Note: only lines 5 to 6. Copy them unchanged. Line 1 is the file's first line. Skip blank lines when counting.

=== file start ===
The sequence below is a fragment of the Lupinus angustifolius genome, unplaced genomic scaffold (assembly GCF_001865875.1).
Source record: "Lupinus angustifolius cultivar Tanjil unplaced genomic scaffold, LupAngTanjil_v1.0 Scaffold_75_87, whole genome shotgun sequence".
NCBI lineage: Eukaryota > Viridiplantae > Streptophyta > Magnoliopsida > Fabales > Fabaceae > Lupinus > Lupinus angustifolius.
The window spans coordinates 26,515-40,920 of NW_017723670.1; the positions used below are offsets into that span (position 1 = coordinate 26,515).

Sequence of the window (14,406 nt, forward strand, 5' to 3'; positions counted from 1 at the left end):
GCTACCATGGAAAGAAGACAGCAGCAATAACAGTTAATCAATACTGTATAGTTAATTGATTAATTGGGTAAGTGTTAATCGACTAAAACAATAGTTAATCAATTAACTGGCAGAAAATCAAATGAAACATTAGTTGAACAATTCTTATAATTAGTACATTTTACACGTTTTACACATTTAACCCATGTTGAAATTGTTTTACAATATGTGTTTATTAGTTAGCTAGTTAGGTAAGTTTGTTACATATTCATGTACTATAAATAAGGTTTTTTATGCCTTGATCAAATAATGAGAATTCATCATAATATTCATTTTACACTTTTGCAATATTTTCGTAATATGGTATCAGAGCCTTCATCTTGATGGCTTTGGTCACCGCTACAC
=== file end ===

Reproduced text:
Sequence of the window (14,406 nt, forward strand, 5' to 3'; positions counted from 1 at the left end):
GCTACCATGGAAAGAAGACAGCAGCAATAACAGTTAATCAATACTGTATAGTTAATTGATTAATTGGGTAAGTGTTAATCGACTAAAACAATAGTTAATCAATTAACTGGCAGAAAATCAAATGAAACATTAGTTGAACAATTCTTATAATTAGTACATTTTACACGTTTTACACATTTAACCCATGTTGAAATTGTTTTACAATATGTGTTTATTAGTTAGCTAGTTAGGTAAGTTTGTTACATATTCATGTACTATAAATAAGGTTTTTTATGCCTTGATCAAATAATGAGAATTCATCATAATATTCATTTTACACTTTTGCAATATTTTCGTAATATGGTATCAGAGCCTTCATCTTGATGGCTTTGGTCACCGCTACAC